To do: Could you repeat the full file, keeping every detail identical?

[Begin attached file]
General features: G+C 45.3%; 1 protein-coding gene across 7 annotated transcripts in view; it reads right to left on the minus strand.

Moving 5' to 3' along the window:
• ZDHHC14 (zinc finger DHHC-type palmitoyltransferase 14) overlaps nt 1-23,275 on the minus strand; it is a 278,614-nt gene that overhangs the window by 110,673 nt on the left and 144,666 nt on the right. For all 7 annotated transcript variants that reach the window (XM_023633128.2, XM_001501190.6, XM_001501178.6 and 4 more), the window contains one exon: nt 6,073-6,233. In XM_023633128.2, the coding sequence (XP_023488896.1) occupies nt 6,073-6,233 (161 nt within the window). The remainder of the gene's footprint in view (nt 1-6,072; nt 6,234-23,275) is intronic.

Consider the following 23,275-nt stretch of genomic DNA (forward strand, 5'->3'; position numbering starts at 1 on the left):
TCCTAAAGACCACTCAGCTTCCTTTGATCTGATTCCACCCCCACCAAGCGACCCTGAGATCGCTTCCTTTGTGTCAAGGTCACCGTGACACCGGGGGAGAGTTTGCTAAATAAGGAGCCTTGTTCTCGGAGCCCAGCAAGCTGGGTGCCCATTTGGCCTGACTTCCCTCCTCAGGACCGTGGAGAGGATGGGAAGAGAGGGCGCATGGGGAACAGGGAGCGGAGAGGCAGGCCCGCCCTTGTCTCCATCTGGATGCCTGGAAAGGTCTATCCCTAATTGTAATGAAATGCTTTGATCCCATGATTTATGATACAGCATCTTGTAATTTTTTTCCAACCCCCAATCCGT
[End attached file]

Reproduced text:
General features: G+C 45.3%; 1 protein-coding gene across 7 annotated transcripts in view; it reads right to left on the minus strand.

Moving 5' to 3' along the window:
• ZDHHC14 (zinc finger DHHC-type palmitoyltransferase 14) overlaps nt 1-23,275 on the minus strand; it is a 278,614-nt gene that overhangs the window by 110,673 nt on the left and 144,666 nt on the right. For all 7 annotated transcript variants that reach the window (XM_023633128.2, XM_001501190.6, XM_001501178.6 and 4 more), the window contains one exon: nt 6,073-6,233. In XM_023633128.2, the coding sequence (XP_023488896.1) occupies nt 6,073-6,233 (161 nt within the window). The remainder of the gene's footprint in view (nt 1-6,072; nt 6,234-23,275) is intronic.

Consider the following 23,275-nt stretch of genomic DNA (forward strand, 5'->3'; position numbering starts at 1 on the left):
TCCTAAAGACCACTCAGCTTCCTTTGATCTGATTCCACCCCCACCAAGCGACCCTGAGATCGCTTCCTTTGTGTCAAGGTCACCGTGACACCGGGGGAGAGTTTGCTAAATAAGGAGCCTTGTTCTCGGAGCCCAGCAAGCTGGGTGCCCATTTGGCCTGACTTCCCTCCTCAGGACCGTGGAGAGGATGGGAAGAGAGGGCGCATGGGGAACAGGGAGCGGAGAGGCAGGCCCGCCCTTGTCTCCATCTGGATGCCTGGAAAGGTCTATCCCTAATTGTAATGAAATGCTTTGATCCCATGATTTATGATACAGCATCTTGTAATTTTTTTCCAACCCCCAATCCGT